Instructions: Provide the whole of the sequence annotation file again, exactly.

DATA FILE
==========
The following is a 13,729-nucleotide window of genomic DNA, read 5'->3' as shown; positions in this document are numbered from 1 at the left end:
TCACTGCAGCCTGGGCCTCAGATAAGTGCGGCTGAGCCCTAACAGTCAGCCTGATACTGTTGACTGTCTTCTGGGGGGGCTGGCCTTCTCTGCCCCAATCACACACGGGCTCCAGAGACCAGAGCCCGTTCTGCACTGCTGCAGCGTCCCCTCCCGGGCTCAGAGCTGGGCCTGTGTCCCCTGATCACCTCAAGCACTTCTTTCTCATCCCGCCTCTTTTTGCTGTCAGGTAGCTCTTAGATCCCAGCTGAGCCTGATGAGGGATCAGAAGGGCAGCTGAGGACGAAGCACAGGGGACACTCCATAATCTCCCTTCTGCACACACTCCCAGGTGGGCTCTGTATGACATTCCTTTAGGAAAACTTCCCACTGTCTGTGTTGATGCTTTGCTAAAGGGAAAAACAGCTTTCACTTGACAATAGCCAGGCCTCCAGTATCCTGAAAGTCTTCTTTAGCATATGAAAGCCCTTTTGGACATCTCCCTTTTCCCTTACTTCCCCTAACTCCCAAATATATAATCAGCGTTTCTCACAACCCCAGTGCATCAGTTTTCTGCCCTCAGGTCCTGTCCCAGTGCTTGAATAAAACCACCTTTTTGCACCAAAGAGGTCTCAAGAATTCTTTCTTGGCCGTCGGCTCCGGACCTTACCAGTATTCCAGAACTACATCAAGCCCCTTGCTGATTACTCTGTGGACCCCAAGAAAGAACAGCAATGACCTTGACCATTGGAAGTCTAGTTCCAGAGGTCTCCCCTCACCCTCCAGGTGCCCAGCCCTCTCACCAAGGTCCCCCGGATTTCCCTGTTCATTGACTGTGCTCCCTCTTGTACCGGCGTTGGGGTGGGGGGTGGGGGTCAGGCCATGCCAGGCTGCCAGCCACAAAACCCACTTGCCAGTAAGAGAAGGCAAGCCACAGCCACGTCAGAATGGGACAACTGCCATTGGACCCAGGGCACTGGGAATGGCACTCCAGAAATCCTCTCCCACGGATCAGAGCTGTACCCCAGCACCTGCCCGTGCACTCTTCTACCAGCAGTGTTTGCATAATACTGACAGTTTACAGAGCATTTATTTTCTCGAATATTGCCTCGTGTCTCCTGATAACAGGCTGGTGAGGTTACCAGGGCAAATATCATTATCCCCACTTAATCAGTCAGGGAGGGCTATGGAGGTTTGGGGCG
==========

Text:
The following is a 13,729-nucleotide window of genomic DNA, read 5'->3' as shown; positions in this document are numbered from 1 at the left end:
TCACTGCAGCCTGGGCCTCAGATAAGTGCGGCTGAGCCCTAACAGTCAGCCTGATACTGTTGACTGTCTTCTGGGGGGGCTGGCCTTCTCTGCCCCAATCACACACGGGCTCCAGAGACCAGAGCCCGTTCTGCACTGCTGCAGCGTCCCCTCCCGGGCTCAGAGCTGGGCCTGTGTCCCCTGATCACCTCAAGCACTTCTTTCTCATCCCGCCTCTTTTTGCTGTCAGGTAGCTCTTAGATCCCAGCTGAGCCTGATGAGGGATCAGAAGGGCAGCTGAGGACGAAGCACAGGGGACACTCCATAATCTCCCTTCTGCACACACTCCCAGGTGGGCTCTGTATGACATTCCTTTAGGAAAACTTCCCACTGTCTGTGTTGATGCTTTGCTAAAGGGAAAAACAGCTTTCACTTGACAATAGCCAGGCCTCCAGTATCCTGAAAGTCTTCTTTAGCATATGAAAGCCCTTTTGGACATCTCCCTTTTCCCTTACTTCCCCTAACTCCCAAATATATAATCAGCGTTTCTCACAACCCCAGTGCATCAGTTTTCTGCCCTCAGGTCCTGTCCCAGTGCTTGAATAAAACCACCTTTTTGCACCAAAGAGGTCTCAAGAATTCTTTCTTGGCCGTCGGCTCCGGACCTTACCAGTATTCCAGAACTACATCAAGCCCCTTGCTGATTACTCTGTGGACCCCAAGAAAGAACAGCAATGACCTTGACCATTGGAAGTCTAGTTCCAGAGGTCTCCCCTCACCCTCCAGGTGCCCAGCCCTCTCACCAAGGTCCCCCGGATTTCCCTGTTCATTGACTGTGCTCCCTCTTGTACCGGCGTTGGGGTGGGGGGTGGGGGTCAGGCCATGCCAGGCTGCCAGCCACAAAACCCACTTGCCAGTAAGAGAAGGCAAGCCACAGCCACGTCAGAATGGGACAACTGCCATTGGACCCAGGGCACTGGGAATGGCACTCCAGAAATCCTCTCCCACGGATCAGAGCTGTACCCCAGCACCTGCCCGTGCACTCTTCTACCAGCAGTGTTTGCATAATACTGACAGTTTACAGAGCATTTATTTTCTCGAATATTGCCTCGTGTCTCCTGATAACAGGCTGGTGAGGTTACCAGGGCAAATATCATTATCCCCACTTAATCAGTCAGGGAGGGCTATGGAGGTTTGGGGCG